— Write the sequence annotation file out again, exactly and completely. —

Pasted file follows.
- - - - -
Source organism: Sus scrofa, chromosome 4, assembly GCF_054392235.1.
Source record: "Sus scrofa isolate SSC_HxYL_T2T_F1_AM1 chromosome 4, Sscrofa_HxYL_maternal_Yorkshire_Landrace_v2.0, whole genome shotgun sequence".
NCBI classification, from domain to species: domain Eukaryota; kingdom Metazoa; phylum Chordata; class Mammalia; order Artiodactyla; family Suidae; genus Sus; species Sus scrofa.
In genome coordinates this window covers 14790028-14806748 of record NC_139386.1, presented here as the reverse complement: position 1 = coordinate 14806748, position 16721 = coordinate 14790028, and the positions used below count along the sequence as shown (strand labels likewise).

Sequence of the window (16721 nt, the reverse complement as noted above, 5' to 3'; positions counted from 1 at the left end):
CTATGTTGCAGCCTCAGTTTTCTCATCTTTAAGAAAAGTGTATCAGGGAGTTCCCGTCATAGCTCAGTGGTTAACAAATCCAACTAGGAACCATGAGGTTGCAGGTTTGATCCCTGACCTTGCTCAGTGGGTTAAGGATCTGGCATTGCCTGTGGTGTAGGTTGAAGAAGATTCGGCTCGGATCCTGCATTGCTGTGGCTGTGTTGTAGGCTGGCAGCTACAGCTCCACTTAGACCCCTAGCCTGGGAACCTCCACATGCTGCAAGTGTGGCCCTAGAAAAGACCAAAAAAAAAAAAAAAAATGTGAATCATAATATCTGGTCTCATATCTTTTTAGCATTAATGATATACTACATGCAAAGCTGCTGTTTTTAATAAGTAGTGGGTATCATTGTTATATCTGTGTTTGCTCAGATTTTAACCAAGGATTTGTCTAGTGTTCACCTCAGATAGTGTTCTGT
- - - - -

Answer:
Source organism: Sus scrofa, chromosome 4, assembly GCF_054392235.1.
Source record: "Sus scrofa isolate SSC_HxYL_T2T_F1_AM1 chromosome 4, Sscrofa_HxYL_maternal_Yorkshire_Landrace_v2.0, whole genome shotgun sequence".
NCBI classification, from domain to species: domain Eukaryota; kingdom Metazoa; phylum Chordata; class Mammalia; order Artiodactyla; family Suidae; genus Sus; species Sus scrofa.
In genome coordinates this window covers 14790028-14806748 of record NC_139386.1, presented here as the reverse complement: position 1 = coordinate 14806748, position 16721 = coordinate 14790028, and the positions used below count along the sequence as shown (strand labels likewise).

Sequence of the window (16721 nt, the reverse complement as noted above, 5' to 3'; positions counted from 1 at the left end):
CTATGTTGCAGCCTCAGTTTTCTCATCTTTAAGAAAAGTGTATCAGGGAGTTCCCGTCATAGCTCAGTGGTTAACAAATCCAACTAGGAACCATGAGGTTGCAGGTTTGATCCCTGACCTTGCTCAGTGGGTTAAGGATCTGGCATTGCCTGTGGTGTAGGTTGAAGAAGATTCGGCTCGGATCCTGCATTGCTGTGGCTGTGTTGTAGGCTGGCAGCTACAGCTCCACTTAGACCCCTAGCCTGGGAACCTCCACATGCTGCAAGTGTGGCCCTAGAAAAGACCAAAAAAAAAAAAAAAAATGTGAATCATAATATCTGGTCTCATATCTTTTTAGCATTAATGATATACTACATGCAAAGCTGCTGTTTTTAATAAGTAGTGGGTATCATTGTTATATCTGTGTTTGCTCAGATTTTAACCAAGGATTTGTCTAGTGTTCACCTCAGATAGTGTTCTGT